So I think I discovered my new favorite pastime in Call of Duty.
There’s a map in the game’s popular online mutliplayer mode called Combine. It features a white-and-blue wall players dart across to quickly get to the other side. This wall is especially important in a game like Domination, since there’s a capture point nearby once you hit solid ground.
My pastime involves parking next to a wall, watching opponents scurry into view, then picking them off like some sick hybrid of Call of Duty and Duck Hunt.
Every year, it feels like the pace of Call of Duty can’t get faster, yet there seems to be a new way developers ramp up the speed. Last year’s Call of Duty: Advanced Warfare introduced boosts to make your virtual soldier more nimble on the battlefield.
In this year’s installment, Call of Duty: Black Ops III, the first-person shooter from publisher Activision introduces thrusters (similar to the jet packs in Electronic Arts shooter Titanfall) and the ability to run across walls (also a Titanfall feature).
As if boosters didn’t give soldiers a burst of speed already, Black Ops’ thrusters and wall-running create a battlefield where players are more quick and agile than ever before. Maps are also designed to give players plenty of reasons to run along that building wall or thrust to an out-of-reach ledge.
To give players more incentive to practice their movements, there’s a Freerun mode, featuring a series of obstacle courses players must complete. It mixes in all moves such as wall runs or slides, pushing players to notch the fastest time.
It took a little time adjusting to the speed, but once players figure out the timing on thrusters and wall running, it’s rewarding. There’s nothing cooler than taking out an enemy or two while sprinting along the side of a building.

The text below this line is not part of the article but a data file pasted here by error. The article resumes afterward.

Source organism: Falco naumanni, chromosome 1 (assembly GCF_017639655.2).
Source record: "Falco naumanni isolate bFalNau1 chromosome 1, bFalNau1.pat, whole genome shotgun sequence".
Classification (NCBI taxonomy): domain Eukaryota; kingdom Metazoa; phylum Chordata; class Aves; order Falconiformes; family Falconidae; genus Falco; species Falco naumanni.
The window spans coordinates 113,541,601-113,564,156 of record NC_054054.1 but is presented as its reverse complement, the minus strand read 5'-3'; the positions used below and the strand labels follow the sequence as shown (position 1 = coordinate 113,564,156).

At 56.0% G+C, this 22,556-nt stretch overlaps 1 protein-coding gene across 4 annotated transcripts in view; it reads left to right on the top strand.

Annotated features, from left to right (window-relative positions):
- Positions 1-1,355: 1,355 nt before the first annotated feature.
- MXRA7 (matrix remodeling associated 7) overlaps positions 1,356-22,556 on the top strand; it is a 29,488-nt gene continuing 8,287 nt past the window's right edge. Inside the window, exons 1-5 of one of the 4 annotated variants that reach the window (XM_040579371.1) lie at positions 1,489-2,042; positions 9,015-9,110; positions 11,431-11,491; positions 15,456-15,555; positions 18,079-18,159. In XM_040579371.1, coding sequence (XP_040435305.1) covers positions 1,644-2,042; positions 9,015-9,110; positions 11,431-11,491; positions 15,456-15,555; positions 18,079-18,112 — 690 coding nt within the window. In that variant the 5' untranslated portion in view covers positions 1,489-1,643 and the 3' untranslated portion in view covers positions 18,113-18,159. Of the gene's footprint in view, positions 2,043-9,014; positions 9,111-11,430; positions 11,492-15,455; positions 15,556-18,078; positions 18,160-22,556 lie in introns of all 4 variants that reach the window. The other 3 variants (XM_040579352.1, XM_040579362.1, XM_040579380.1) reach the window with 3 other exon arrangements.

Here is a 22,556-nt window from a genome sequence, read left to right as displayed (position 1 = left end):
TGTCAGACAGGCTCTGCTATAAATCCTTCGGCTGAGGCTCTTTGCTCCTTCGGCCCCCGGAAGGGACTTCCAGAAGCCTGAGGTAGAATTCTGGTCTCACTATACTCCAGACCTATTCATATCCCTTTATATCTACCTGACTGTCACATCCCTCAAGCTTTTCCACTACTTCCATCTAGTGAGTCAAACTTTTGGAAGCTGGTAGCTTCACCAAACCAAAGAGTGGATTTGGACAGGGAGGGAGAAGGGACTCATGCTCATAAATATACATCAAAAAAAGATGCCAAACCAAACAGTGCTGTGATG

But it’s not just additional mobility players inherit in this latest Call of Duty. Instead of creating their own character, players choose between a group of Specialists, each of which boast a special ability represented by a power meter that fills during combat.
For example, Ruin can earn a significant speed boost with Overdrive, while Prophet calls up the Tempest, a firearm shooting arcs of electricity that can chain to nearby enemies. Other abilities include the ability to call up bows and arrows or miniguns, and the option to lay down traps springing a group of nano-drones. Naturally, a lot of the more interesting Specialists don’t appear until you unlock them during the course of boosting your character’s level.
While player customizing is limited to selecting fresh gear for your Specialist, there are more options for creating custom weapons, right down to selecting unique paint jobs for attachments such as scopes.
Once you dissect those new perks, Black Ops III is pretty much your standard Call of Duty competitive experience. It’s fast, frantic and fun. As I’ve said before, this is the first-person shooter equivalent of Madden NFL: fundamentally sound with a handful of subtle changes to keep players from remembering we get this franchise every single year. If you’re a longtime Call of Duty fan, you should be pleased multiplayer stands its ground as one of the best in the market.
Follow Brett Molina on Twitter: @brettmolina23.
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